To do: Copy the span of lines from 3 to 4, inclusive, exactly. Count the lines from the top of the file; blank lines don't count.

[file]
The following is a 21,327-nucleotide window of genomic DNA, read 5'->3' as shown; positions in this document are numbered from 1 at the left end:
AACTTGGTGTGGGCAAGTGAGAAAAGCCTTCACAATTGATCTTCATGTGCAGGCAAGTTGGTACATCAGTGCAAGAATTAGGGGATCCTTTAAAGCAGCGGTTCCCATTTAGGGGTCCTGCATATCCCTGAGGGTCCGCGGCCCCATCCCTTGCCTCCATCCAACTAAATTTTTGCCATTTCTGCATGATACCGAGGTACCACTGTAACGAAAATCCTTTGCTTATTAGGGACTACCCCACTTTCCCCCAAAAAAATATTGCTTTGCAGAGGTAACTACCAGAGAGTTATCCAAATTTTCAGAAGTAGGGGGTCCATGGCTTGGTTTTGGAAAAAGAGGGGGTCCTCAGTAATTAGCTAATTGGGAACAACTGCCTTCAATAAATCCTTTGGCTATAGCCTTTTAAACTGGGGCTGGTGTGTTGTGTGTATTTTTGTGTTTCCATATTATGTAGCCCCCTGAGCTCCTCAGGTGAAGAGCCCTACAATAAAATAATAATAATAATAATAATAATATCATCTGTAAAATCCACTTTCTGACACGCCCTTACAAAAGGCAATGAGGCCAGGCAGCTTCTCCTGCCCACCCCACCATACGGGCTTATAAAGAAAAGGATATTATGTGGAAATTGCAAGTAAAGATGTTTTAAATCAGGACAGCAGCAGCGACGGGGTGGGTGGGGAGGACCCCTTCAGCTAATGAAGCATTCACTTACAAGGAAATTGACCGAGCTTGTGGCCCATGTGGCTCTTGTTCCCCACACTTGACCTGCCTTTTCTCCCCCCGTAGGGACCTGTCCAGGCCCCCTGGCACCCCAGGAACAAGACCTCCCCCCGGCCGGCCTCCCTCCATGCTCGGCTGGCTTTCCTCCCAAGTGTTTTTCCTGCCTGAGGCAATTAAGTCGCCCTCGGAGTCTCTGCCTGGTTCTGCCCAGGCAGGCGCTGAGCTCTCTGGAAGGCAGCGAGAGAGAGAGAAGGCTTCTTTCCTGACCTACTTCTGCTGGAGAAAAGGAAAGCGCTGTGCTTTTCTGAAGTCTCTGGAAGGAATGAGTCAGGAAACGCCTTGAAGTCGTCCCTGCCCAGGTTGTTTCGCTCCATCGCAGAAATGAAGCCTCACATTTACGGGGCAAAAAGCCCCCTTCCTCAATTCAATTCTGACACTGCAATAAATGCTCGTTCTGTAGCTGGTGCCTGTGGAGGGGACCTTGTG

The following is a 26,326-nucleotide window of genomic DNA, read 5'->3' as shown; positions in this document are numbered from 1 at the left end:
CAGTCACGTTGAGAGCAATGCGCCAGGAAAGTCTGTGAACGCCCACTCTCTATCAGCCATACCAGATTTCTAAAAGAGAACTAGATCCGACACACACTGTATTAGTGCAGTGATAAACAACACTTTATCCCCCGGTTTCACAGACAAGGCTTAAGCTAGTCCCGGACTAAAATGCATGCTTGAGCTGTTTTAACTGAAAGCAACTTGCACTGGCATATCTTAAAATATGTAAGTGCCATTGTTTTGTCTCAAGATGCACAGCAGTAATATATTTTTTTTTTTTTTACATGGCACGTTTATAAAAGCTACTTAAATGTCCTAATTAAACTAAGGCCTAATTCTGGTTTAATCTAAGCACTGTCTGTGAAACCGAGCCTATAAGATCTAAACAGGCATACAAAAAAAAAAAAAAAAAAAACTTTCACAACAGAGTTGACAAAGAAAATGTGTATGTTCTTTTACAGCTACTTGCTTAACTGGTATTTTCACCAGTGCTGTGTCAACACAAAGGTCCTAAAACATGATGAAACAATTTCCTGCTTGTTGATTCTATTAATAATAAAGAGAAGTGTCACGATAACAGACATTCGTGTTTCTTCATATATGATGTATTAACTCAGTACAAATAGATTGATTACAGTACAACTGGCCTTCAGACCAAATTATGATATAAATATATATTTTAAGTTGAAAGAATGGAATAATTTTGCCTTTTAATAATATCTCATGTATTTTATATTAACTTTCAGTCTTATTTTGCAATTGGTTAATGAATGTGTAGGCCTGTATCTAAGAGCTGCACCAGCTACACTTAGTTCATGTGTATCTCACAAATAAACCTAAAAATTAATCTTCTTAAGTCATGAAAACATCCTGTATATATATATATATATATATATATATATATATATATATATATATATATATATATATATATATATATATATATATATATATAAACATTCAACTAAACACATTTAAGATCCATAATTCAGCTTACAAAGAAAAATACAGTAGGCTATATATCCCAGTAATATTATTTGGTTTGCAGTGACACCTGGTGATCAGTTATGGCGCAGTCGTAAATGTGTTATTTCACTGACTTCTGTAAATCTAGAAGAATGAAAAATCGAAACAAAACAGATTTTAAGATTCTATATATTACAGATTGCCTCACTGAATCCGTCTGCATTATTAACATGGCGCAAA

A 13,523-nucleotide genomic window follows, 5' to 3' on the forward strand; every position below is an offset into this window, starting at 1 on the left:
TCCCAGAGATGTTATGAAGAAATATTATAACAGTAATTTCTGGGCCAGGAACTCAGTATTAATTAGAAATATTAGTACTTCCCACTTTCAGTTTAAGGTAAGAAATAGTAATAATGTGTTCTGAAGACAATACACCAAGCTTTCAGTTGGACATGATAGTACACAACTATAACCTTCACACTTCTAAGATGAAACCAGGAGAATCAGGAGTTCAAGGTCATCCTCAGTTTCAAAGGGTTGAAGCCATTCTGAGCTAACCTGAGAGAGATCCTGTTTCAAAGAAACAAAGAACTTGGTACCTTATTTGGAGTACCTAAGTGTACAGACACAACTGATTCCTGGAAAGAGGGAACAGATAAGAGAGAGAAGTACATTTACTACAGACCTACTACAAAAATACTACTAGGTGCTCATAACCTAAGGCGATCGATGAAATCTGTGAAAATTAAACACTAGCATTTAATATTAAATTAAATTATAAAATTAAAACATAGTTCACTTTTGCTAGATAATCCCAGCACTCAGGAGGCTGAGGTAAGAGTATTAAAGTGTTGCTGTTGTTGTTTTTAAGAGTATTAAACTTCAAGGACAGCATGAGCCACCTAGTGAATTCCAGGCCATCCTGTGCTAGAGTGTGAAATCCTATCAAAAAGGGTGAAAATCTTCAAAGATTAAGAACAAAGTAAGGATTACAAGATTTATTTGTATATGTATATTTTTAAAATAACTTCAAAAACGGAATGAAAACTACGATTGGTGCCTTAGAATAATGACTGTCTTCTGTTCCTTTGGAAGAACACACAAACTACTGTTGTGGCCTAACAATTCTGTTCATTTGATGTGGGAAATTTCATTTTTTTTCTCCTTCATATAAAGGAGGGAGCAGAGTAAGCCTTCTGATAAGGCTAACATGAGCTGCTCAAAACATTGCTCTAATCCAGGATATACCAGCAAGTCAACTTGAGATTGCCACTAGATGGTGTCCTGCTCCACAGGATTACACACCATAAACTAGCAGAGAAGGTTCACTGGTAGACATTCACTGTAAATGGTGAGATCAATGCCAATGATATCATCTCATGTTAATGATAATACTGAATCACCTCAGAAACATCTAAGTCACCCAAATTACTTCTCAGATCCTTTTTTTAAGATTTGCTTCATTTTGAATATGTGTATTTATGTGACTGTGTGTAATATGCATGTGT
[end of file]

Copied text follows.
The following is a 26,326-nucleotide window of genomic DNA, read 5'->3' as shown; positions in this document are numbered from 1 at the left end:
CAGTCACGTTGAGAGCAATGCGCCAGGAAAGTCTGTGAACGCCCACTCTCTATCAGCCATACCAGATTTCTAAAAGAGAACTAGATCCGACACACACTGTATTAGTGCAGTGATAAACAACACTTTATCCCCCGGTTTCACAGACAAGGCTTAAGCTAGTCCCGGACTAAAATGCATGCTTGAGCTGTTTTAACTGAAAGCAACTTGCACTGGCATATCTTAAAATATGTAAGTGCCATTGTTTTGTCTCAAGATGCACAGCAGTAATATATTTTTTTTTTTTTTACATGGCACGTTTATAAAAGCTACTTAAATGTCCTAATTAAACTAAGGCCTAATTCTGGTTTAATCTAAGCACTGTCTGTGAAACCGAGCCTATAAGATCTAAACAGGCATACAAAAAAAAAAAAAAAAAAAACTTTCACAACAGAGTTGACAAAGAAAATGTGTATGTTCTTTTACAGCTACTTGCTTAACTGGTATTTTCACCAGTGCTGTGTCAACACAAAGGTCCTAAAACATGATGAAACAATTTCCTGCTTGTTGATTCTATTAATAATAAAGAGAAGTGTCACGATAACAGACATTCGTGTTTCTTCATATATGATGTATTAACTCAGTACAAATAGATTGATTACAGTACAACTGGCCTTCAGACCAAATTATGATATAAATATATATTTTAAGTTGAAAGAATGGAATAATTTTGCCTTTTAATAATATCTCATGTATTTTATATTAACTTTCAGTCTTATTTTGCAATTGGTTAATGAATGTGTAGGCCTGTATCTAAGAGCTGCACCAGCTACACTTAGTTCATGTGTATCTCACAAATAAACCTAAAAATTAATCTTCTTAAGTCATGAAAACATCCTGTATATATATATATATATATATATATATATATATATATATATATATATATATATATATATATATATATATATATATATATATAAACATTCAACTAAACACATTTAAGATCCATAATTCAGCTTACAAAGAAAAATACAGTAGGCTATATATCCCAGTAATATTATTTGGTTTGCAGTGACACCTGGTGATCAGTTATGGCGCAGTCGTAAATGTGTTATTTCACTGACTTCTGTAAATCTAGAAGAATGAAAAATCGAAACAAAACAGATTTTAAGATTCTATATATTACAGATTGCCTCACTGAATCCGTCTGCATTATTAACATGGCGCAAA